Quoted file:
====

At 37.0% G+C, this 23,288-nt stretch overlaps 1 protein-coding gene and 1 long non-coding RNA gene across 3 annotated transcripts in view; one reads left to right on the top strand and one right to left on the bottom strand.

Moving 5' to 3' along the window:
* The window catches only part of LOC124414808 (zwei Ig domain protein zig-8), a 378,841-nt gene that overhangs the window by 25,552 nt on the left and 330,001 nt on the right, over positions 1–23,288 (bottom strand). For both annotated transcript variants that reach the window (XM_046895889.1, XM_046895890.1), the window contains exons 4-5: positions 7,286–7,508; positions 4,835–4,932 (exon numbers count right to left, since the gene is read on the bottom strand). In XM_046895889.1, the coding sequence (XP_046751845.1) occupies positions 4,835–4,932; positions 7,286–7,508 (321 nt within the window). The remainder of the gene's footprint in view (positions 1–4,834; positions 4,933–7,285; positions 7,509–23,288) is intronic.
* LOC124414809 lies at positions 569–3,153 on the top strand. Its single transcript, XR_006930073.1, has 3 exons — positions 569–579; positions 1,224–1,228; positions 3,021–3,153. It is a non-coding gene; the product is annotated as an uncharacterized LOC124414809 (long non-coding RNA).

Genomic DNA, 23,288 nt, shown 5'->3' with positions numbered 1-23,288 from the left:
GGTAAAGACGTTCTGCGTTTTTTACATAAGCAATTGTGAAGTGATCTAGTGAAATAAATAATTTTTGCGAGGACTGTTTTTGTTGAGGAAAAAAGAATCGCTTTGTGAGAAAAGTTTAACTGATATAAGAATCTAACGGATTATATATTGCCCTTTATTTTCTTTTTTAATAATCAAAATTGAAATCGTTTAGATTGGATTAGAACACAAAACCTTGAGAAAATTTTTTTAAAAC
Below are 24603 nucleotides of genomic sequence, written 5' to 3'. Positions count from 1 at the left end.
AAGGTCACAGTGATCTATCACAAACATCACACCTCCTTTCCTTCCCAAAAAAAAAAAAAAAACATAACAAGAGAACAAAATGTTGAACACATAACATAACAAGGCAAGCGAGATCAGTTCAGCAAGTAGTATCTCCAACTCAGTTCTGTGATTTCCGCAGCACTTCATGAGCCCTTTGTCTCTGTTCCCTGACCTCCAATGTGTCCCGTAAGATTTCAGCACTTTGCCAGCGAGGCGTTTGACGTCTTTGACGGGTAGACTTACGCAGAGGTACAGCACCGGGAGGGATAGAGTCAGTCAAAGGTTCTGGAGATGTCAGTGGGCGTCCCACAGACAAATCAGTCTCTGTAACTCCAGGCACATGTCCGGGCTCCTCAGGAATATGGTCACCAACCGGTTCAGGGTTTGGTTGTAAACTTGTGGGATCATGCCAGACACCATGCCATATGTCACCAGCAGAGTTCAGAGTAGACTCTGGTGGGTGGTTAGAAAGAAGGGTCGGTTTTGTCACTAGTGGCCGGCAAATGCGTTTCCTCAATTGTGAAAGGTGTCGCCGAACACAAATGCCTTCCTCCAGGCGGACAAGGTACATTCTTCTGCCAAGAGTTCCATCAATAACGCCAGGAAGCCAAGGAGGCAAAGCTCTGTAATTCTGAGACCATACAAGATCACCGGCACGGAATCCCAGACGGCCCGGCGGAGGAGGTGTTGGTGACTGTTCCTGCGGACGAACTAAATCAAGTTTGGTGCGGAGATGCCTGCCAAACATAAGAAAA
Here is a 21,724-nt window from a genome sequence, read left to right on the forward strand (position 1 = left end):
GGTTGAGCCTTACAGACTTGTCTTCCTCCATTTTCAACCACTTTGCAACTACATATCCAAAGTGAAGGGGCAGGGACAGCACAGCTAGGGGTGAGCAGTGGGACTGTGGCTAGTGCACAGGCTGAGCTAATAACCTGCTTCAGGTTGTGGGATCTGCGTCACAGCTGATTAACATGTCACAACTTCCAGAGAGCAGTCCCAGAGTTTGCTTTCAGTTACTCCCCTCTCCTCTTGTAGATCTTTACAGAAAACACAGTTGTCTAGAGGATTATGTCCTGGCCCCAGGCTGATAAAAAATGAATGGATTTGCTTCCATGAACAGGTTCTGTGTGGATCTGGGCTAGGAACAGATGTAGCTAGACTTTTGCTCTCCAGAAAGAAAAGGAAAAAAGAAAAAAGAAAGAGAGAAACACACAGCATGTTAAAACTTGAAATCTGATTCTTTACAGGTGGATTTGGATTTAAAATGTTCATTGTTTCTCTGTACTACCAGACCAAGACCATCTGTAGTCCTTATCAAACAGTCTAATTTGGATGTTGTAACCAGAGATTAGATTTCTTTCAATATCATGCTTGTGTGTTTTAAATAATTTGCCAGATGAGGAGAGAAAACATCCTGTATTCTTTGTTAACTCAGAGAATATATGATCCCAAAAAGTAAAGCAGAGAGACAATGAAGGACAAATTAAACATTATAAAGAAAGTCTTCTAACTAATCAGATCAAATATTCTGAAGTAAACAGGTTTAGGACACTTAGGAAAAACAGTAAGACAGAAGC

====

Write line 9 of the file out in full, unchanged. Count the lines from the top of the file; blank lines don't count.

Here is a 21,724-nt window from a genome sequence, read left to right on the forward strand (position 1 = left end):